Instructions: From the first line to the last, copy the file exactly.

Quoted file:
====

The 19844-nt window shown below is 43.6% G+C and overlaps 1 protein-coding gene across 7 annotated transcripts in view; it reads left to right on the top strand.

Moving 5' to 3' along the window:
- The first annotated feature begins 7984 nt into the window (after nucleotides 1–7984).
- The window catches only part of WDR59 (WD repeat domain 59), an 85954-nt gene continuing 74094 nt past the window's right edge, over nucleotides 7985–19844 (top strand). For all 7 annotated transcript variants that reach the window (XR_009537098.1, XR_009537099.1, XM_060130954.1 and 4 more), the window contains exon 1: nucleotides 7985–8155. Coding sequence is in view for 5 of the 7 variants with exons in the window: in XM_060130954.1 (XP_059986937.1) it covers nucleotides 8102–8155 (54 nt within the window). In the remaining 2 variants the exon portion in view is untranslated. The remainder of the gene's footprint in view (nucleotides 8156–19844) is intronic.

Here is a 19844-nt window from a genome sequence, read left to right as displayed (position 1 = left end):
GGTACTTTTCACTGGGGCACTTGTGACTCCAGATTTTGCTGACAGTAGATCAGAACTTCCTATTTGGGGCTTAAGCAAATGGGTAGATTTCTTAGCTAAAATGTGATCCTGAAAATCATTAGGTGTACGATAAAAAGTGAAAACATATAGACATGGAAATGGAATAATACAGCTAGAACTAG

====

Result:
The 19844-nt window shown below is 43.6% G+C and overlaps 1 protein-coding gene across 7 annotated transcripts in view; it reads left to right on the top strand.

Moving 5' to 3' along the window:
- The first annotated feature begins 7984 nt into the window (after nucleotides 1–7984).
- The window catches only part of WDR59 (WD repeat domain 59), an 85954-nt gene continuing 74094 nt past the window's right edge, over nucleotides 7985–19844 (top strand). For all 7 annotated transcript variants that reach the window (XR_009537098.1, XR_009537099.1, XM_060130954.1 and 4 more), the window contains exon 1: nucleotides 7985–8155. Coding sequence is in view for 5 of the 7 variants with exons in the window: in XM_060130954.1 (XP_059986937.1) it covers nucleotides 8102–8155 (54 nt within the window). In the remaining 2 variants the exon portion in view is untranslated. The remainder of the gene's footprint in view (nucleotides 8156–19844) is intronic.

Here is a 19844-nt window from a genome sequence, read left to right as displayed (position 1 = left end):
GGTACTTTTCACTGGGGCACTTGTGACTCCAGATTTTGCTGACAGTAGATCAGAACTTCCTATTTGGGGCTTAAGCAAATGGGTAGATTTCTTAGCTAAAATGTGATCCTGAAAATCATTAGGTGTACGATAAAAAGTGAAAACATATAGACATGGAAATGGAATAATACAGCTAGAACTAG